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Intuitively, tell is a verb, but a verb that comes after a modal auxiliary is usually a bare infinitive, meaning it is a verbal and doesn't function as an 'actual' verb. Would it be correct to describe 'tell' as an adverb modifying will?

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  • What if it was: “I will tell him if I see him.” ?
    – Jim
    Dec 28 '20 at 3:03
  • As a beginning learner of grammar, I do not see the difference. Would you care to enlighten me on how posing the sentence in such a way would make my sentence easier to analyse? Dec 28 '20 at 3:08
  • "I will tell him" is simple future, and tell is the verb. We have a separate site called English Language Learners for those learning English. This might he better asked there. Dec 28 '20 at 3:29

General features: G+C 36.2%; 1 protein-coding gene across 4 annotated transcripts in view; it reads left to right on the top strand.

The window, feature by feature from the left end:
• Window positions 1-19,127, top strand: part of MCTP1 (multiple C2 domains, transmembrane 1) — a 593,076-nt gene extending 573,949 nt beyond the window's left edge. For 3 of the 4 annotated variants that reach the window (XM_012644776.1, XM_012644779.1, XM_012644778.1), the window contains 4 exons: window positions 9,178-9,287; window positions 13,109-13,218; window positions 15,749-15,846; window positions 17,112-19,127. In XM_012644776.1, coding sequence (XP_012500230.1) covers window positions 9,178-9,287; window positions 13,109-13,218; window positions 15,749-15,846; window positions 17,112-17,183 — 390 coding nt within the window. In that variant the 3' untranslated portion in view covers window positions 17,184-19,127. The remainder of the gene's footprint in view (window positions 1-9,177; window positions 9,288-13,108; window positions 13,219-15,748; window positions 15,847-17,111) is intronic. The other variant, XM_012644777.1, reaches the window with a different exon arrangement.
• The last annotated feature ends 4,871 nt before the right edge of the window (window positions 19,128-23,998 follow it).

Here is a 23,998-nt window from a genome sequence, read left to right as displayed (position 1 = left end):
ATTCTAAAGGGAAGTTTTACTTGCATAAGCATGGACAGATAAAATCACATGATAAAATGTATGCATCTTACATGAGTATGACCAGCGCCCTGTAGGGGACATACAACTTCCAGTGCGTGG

• The reason I asked this question is because the reference material I'm using, the Farlex Grammar Book, mentions that the future tense is will + the bare infinitive. Is the bare infinitive and the base form of a verb interchangeable? I understand that an infinitive is a verbal that acts as a noun, adjective, or an adverb. Is my reference material incorrect? Dec 28 '20 at 4:01
  • Dump your reference material!. It is totally wrong. Verbs don't act as nouns, or any other parts of speech -- they act as verbs. Infinitival clauses use the plain (or base) form of the verb. It's as simple as that.
    – BillJ
    Dec 28 '20 at 8:31
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No, that's not correct. "Tell" is a verb that serves as head of the VP "tell him", which in turns functions as a complement of "will".

"Tell" is in the form of bare infinitive, a form of verb that has no tense or aspect inflection and is not preceded by "to".

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